President Obama said "these cuts are not smart. They are not fair. They will hurt our economy." Speaker Boehner, writing in the Wall Street Journal, said "there's nothing wrong with cutting spending that much... but the sequester is an ugly and dangerous way to do it."
Beyond that, however, there's little agreement. Republicans in the House of Representatives have taken legislative action, twice recently passing bills that would avoid and replace sequestration with cuts in other areas that they argue would be less economically damaging. The most recent sequestration replacement bill passed on December 20, but would have to be passed again in order to have the Senate take them up.
In the Congressional Budget Office's analysis of the fiscal cliff last year, they projected that cuts to defense spending in the scheduled sequestration are mildly more economically harmful than cuts to nondefense discretionary spending. If the purpose is to allay short-term economic harm, the GOP proposals are small moves in the right direction.
What's important, however, is that if any of the short-term spending is delayed for any significant amount of time, the CBO has said that the cuts must be made up elsewhere, and the cuts must be at least as deep, in order to preserve long-term economic activity.
The White House has been insistent that President Obama has a detailed plan to avert sequestration by moving the cuts around - including searching for "new revenues" (tax increases) in the form of limiting deductions. Bob Woodward, in a Washington Post op-ed today, wrote this is a backtrack on the part of the White House, and that tax hikes were not originally a part of sequestration.
In fact, the final deal reached between Vice President Biden and Senate Minority Leader Mitch McConnell (R-Ky.) in 2011 included an agreement that there would be no tax increases in the sequester in exchange for what the president was insisting on: an agreement that the nation’s debt ceiling would be increased for 18 months, so Obama would not have to go through another such negotiation in 2012, when he was running for reelection.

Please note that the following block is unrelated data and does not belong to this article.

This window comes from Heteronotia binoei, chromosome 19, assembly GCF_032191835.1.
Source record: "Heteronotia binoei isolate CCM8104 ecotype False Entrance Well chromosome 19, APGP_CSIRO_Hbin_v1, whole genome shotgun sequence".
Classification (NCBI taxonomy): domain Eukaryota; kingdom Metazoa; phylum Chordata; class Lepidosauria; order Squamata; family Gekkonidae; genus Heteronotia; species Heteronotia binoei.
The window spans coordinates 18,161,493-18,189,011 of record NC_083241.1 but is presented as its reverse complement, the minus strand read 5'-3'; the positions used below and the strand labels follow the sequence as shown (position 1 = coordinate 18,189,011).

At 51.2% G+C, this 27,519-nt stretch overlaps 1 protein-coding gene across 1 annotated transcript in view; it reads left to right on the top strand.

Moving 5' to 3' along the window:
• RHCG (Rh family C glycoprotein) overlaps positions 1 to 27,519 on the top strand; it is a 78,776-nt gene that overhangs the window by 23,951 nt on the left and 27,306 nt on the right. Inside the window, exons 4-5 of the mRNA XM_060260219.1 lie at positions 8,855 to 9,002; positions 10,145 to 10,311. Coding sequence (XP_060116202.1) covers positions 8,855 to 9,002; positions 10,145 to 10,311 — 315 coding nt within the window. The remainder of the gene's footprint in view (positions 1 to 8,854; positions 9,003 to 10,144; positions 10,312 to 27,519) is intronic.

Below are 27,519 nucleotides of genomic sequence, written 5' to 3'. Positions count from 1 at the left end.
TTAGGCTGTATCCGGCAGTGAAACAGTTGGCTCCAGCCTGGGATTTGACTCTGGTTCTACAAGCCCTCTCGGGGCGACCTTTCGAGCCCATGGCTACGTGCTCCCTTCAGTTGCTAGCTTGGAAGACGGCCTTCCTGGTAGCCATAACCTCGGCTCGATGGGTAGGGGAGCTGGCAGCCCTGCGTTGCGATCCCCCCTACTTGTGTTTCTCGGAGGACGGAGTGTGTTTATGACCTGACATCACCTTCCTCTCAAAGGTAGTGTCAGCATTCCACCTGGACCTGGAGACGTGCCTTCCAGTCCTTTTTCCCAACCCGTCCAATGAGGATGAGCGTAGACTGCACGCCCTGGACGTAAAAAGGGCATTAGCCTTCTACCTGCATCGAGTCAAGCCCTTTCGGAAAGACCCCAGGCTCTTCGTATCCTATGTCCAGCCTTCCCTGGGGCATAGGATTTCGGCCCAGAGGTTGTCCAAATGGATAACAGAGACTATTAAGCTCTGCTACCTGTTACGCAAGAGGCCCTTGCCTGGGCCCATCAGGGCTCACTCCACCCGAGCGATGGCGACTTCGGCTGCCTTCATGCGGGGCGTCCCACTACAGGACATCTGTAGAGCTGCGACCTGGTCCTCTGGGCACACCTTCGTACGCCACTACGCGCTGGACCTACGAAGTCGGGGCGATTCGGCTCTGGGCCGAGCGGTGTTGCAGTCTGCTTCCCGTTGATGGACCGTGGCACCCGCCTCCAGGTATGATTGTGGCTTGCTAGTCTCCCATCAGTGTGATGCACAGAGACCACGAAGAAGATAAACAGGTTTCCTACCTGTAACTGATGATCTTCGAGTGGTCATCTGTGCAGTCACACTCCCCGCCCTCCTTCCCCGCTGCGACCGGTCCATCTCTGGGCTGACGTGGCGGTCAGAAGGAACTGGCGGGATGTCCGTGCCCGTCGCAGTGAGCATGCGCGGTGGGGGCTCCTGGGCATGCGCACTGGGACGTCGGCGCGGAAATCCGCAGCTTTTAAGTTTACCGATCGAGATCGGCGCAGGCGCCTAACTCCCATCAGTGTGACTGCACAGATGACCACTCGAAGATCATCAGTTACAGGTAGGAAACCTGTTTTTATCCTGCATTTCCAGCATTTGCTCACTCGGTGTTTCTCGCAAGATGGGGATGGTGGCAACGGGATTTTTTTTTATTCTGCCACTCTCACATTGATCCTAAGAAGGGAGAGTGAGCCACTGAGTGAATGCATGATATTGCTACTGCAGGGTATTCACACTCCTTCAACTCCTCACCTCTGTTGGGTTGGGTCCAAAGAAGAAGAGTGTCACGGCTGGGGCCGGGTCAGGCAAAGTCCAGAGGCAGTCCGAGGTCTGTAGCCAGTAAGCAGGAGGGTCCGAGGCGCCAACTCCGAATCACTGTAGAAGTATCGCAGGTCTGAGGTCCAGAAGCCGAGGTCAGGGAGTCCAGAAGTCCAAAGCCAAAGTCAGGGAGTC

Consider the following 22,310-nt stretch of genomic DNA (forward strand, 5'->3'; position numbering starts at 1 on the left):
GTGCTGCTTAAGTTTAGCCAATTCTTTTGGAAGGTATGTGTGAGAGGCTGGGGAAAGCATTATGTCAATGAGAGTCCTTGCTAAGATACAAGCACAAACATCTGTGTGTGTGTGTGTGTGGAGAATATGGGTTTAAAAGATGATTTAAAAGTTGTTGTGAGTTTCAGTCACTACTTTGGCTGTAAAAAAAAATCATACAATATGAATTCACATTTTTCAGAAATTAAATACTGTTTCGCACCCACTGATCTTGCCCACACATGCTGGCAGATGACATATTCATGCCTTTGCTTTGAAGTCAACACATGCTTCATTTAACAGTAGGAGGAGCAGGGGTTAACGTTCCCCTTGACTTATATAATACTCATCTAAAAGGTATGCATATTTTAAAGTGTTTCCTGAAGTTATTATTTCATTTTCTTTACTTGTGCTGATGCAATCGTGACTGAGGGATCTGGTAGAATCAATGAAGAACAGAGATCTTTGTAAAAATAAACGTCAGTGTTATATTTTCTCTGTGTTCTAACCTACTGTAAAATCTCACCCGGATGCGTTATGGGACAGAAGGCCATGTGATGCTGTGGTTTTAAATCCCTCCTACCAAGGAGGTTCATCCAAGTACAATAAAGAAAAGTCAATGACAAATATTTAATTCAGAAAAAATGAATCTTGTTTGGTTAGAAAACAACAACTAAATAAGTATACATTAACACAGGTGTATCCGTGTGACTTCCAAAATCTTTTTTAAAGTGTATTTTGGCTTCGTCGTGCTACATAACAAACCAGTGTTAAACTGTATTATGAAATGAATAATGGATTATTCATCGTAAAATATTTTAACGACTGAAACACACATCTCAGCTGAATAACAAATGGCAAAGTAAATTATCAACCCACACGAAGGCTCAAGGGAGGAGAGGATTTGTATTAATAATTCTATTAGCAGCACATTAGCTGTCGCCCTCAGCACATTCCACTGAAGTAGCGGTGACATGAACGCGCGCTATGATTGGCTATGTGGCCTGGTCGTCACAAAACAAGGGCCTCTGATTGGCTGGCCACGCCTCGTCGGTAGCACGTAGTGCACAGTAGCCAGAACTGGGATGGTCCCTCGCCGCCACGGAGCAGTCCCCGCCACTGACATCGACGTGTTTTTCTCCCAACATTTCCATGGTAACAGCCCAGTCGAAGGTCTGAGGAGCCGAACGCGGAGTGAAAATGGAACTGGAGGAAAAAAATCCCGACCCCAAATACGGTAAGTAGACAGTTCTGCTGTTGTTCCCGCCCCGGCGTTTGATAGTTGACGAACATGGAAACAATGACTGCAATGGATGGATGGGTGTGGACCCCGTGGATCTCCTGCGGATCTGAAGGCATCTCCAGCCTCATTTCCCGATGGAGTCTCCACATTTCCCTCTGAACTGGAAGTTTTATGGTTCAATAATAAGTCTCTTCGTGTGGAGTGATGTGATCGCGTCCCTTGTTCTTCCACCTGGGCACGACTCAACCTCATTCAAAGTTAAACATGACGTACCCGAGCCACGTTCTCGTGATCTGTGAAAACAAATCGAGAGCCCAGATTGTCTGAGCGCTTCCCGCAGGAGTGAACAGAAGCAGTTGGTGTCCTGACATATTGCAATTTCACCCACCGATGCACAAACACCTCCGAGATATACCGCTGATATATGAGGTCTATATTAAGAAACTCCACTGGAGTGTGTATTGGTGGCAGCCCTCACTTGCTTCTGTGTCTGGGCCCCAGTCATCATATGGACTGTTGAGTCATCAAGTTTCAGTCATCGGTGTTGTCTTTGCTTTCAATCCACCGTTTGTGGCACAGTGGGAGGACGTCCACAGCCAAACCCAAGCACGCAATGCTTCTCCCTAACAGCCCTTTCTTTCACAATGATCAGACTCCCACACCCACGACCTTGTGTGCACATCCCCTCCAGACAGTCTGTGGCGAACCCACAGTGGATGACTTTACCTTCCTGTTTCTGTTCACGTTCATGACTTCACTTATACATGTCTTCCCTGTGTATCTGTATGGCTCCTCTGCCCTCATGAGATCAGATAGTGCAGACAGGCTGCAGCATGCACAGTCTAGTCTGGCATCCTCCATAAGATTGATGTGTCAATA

So when the president asks that a substitute for the sequester include not just spending cuts but also new revenue, he is moving the goal posts. His call for a balanced approach is reasonable, and he makes a strong case that those in the top income brackets could and should pay more. But that was not the deal he made.
Indeed, if President Obama's proposal is one that Democrats want to rally behind, they should do it. Democrats - who control the Senate - should take up President Obama's sequester replacement bill and pass it. That would put the onus on Republicans to act (again) and pass their own version of a sequestration replacement and force both sides to the table to hammer it out in conference.
If sequestration is truly the economic armageddon it's being painted as, Democrats could also just take up a copy of the legislation that Republicans passed in December. It's likely that, if Democrats rallied behind the Republican plan, there would be bipartisan approval in both chambers of Congress. But that's not the point of the politicking over sequestration.
Democrats think the Republican plan is worse than what's currently on the books with sequestration. They would prefer to protect spending on the food stamp (SNAP) program and health benefit programs than to see spending cuts to the Department of Defense get re-allocated to programs they like. Republicans, similarly, think sequestration is preferable to passing President Obama's plan - or any that Democrats are likely to come up with. (Democrats have indeed come up with some - and Obama's is far from the worst. Sen. Sheldon Whitehouse and Rep. Keith Ellison's are both far to the left of President Obama's.)
Cutting federal deficits over the medium term is of fairly large importance to the well-being of the United States. What both parties agree on is that sequestration is bad, but it's better than the other party's ideas.
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